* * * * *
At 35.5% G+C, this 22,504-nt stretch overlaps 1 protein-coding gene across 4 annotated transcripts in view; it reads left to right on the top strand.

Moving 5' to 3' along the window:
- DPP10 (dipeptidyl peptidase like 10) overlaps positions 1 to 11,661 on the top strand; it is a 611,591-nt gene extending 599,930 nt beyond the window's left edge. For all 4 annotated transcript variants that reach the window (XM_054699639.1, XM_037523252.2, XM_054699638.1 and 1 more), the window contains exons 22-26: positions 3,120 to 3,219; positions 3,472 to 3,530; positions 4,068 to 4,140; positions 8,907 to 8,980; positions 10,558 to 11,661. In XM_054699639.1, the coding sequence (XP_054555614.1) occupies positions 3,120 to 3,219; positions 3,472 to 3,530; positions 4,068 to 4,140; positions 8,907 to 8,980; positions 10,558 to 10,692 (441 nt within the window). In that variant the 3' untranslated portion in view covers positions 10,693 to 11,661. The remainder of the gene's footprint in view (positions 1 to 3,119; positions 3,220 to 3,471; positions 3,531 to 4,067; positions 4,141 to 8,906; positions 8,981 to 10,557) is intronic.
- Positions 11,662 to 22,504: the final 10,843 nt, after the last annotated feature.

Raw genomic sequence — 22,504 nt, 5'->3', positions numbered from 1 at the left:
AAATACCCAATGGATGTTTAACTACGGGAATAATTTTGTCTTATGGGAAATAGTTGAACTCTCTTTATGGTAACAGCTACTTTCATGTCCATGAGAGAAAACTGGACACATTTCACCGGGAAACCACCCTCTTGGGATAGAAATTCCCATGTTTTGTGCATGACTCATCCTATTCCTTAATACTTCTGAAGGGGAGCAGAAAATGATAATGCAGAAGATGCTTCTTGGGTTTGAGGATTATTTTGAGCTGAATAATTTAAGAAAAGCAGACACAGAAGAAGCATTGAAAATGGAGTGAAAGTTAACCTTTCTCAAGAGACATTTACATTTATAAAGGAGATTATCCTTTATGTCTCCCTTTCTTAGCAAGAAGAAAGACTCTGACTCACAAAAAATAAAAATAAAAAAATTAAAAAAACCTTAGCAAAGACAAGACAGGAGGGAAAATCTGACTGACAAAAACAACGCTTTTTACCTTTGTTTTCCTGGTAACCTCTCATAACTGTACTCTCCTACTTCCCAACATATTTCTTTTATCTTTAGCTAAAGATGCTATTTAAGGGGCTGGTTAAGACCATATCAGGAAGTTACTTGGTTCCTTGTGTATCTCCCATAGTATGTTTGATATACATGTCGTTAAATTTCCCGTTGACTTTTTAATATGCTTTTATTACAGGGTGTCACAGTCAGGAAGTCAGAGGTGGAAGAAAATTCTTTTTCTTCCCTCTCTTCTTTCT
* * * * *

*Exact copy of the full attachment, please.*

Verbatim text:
At 35.5% G+C, this 22,504-nt stretch overlaps 1 protein-coding gene across 4 annotated transcripts in view; it reads left to right on the top strand.

Moving 5' to 3' along the window:
- DPP10 (dipeptidyl peptidase like 10) overlaps positions 1 to 11,661 on the top strand; it is a 611,591-nt gene extending 599,930 nt beyond the window's left edge. For all 4 annotated transcript variants that reach the window (XM_054699639.1, XM_037523252.2, XM_054699638.1 and 1 more), the window contains exons 22-26: positions 3,120 to 3,219; positions 3,472 to 3,530; positions 4,068 to 4,140; positions 8,907 to 8,980; positions 10,558 to 11,661. In XM_054699639.1, the coding sequence (XP_054555614.1) occupies positions 3,120 to 3,219; positions 3,472 to 3,530; positions 4,068 to 4,140; positions 8,907 to 8,980; positions 10,558 to 10,692 (441 nt within the window). In that variant the 3' untranslated portion in view covers positions 10,693 to 11,661. The remainder of the gene's footprint in view (positions 1 to 3,119; positions 3,220 to 3,471; positions 3,531 to 4,067; positions 4,141 to 8,906; positions 8,981 to 10,557) is intronic.
- Positions 11,662 to 22,504: the final 10,843 nt, after the last annotated feature.

Raw genomic sequence — 22,504 nt, 5'->3', positions numbered from 1 at the left:
AAATACCCAATGGATGTTTAACTACGGGAATAATTTTGTCTTATGGGAAATAGTTGAACTCTCTTTATGGTAACAGCTACTTTCATGTCCATGAGAGAAAACTGGACACATTTCACCGGGAAACCACCCTCTTGGGATAGAAATTCCCATGTTTTGTGCATGACTCATCCTATTCCTTAATACTTCTGAAGGGGAGCAGAAAATGATAATGCAGAAGATGCTTCTTGGGTTTGAGGATTATTTTGAGCTGAATAATTTAAGAAAAGCAGACACAGAAGAAGCATTGAAAATGGAGTGAAAGTTAACCTTTCTCAAGAGACATTTACATTTATAAAGGAGATTATCCTTTATGTCTCCCTTTCTTAGCAAGAAGAAAGACTCTGACTCACAAAAAATAAAAATAAAAAAATTAAAAAAACCTTAGCAAAGACAAGACAGGAGGGAAAATCTGACTGACAAAAACAACGCTTTTTACCTTTGTTTTCCTGGTAACCTCTCATAACTGTACTCTCCTACTTCCCAACATATTTCTTTTATCTTTAGCTAAAGATGCTATTTAAGGGGCTGGTTAAGACCATATCAGGAAGTTACTTGGTTCCTTGTGTATCTCCCATAGTATGTTTGATATACATGTCGTTAAATTTCCCGTTGACTTTTTAATATGCTTTTATTACAGGGTGTCACAGTCAGGAAGTCAGAGGTGGAAGAAAATTCTTTTTCTTCCCTCTCTTCTTTCT